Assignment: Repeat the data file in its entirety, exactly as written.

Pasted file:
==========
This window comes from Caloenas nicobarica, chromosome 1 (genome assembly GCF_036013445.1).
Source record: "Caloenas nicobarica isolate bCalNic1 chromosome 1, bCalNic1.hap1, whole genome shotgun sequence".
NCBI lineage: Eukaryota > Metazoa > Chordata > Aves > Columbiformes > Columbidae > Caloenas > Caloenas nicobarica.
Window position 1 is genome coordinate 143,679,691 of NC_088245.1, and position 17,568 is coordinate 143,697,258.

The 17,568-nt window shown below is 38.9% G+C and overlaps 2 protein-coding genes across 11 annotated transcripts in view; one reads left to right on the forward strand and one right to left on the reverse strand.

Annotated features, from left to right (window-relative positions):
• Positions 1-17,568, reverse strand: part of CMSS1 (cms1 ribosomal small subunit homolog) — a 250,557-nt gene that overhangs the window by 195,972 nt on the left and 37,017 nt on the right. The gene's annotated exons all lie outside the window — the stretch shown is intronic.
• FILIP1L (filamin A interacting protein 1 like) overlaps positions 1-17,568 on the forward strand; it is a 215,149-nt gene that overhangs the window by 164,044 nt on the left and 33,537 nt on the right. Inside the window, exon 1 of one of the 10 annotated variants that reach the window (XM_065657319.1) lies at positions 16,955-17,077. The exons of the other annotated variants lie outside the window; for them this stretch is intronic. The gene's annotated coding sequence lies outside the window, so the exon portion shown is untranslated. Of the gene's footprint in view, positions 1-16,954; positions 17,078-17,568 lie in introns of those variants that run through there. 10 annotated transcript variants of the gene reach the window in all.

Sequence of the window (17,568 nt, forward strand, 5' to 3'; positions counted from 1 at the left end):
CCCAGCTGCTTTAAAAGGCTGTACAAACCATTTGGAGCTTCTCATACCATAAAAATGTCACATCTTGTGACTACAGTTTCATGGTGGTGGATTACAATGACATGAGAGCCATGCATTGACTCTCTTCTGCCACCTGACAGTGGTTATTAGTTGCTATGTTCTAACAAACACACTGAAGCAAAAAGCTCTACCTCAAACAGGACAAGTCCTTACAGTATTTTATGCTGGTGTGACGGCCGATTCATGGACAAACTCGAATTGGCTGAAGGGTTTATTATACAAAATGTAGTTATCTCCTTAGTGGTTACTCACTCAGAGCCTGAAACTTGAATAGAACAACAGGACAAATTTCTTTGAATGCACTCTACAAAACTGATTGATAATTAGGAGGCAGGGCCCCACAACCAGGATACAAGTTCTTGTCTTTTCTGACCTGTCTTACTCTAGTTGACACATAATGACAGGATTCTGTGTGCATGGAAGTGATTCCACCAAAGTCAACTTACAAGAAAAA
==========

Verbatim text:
This window comes from Caloenas nicobarica, chromosome 1 (genome assembly GCF_036013445.1).
Source record: "Caloenas nicobarica isolate bCalNic1 chromosome 1, bCalNic1.hap1, whole genome shotgun sequence".
NCBI lineage: Eukaryota > Metazoa > Chordata > Aves > Columbiformes > Columbidae > Caloenas > Caloenas nicobarica.
Window position 1 is genome coordinate 143,679,691 of NC_088245.1, and position 17,568 is coordinate 143,697,258.

The 17,568-nt window shown below is 38.9% G+C and overlaps 2 protein-coding genes across 11 annotated transcripts in view; one reads left to right on the forward strand and one right to left on the reverse strand.

Annotated features, from left to right (window-relative positions):
• Positions 1-17,568, reverse strand: part of CMSS1 (cms1 ribosomal small subunit homolog) — a 250,557-nt gene that overhangs the window by 195,972 nt on the left and 37,017 nt on the right. The gene's annotated exons all lie outside the window — the stretch shown is intronic.
• FILIP1L (filamin A interacting protein 1 like) overlaps positions 1-17,568 on the forward strand; it is a 215,149-nt gene that overhangs the window by 164,044 nt on the left and 33,537 nt on the right. Inside the window, exon 1 of one of the 10 annotated variants that reach the window (XM_065657319.1) lies at positions 16,955-17,077. The exons of the other annotated variants lie outside the window; for them this stretch is intronic. The gene's annotated coding sequence lies outside the window, so the exon portion shown is untranslated. Of the gene's footprint in view, positions 1-16,954; positions 17,078-17,568 lie in introns of those variants that run through there. 10 annotated transcript variants of the gene reach the window in all.

Sequence of the window (17,568 nt, forward strand, 5' to 3'; positions counted from 1 at the left end):
CCCAGCTGCTTTAAAAGGCTGTACAAACCATTTGGAGCTTCTCATACCATAAAAATGTCACATCTTGTGACTACAGTTTCATGGTGGTGGATTACAATGACATGAGAGCCATGCATTGACTCTCTTCTGCCACCTGACAGTGGTTATTAGTTGCTATGTTCTAACAAACACACTGAAGCAAAAAGCTCTACCTCAAACAGGACAAGTCCTTACAGTATTTTATGCTGGTGTGACGGCCGATTCATGGACAAACTCGAATTGGCTGAAGGGTTTATTATACAAAATGTAGTTATCTCCTTAGTGGTTACTCACTCAGAGCCTGAAACTTGAATAGAACAACAGGACAAATTTCTTTGAATGCACTCTACAAAACTGATTGATAATTAGGAGGCAGGGCCCCACAACCAGGATACAAGTTCTTGTCTTTTCTGACCTGTCTTACTCTAGTTGACACATAATGACAGGATTCTGTGTGCATGGAAGTGATTCCACCAAAGTCAACTTACAAGAAAAA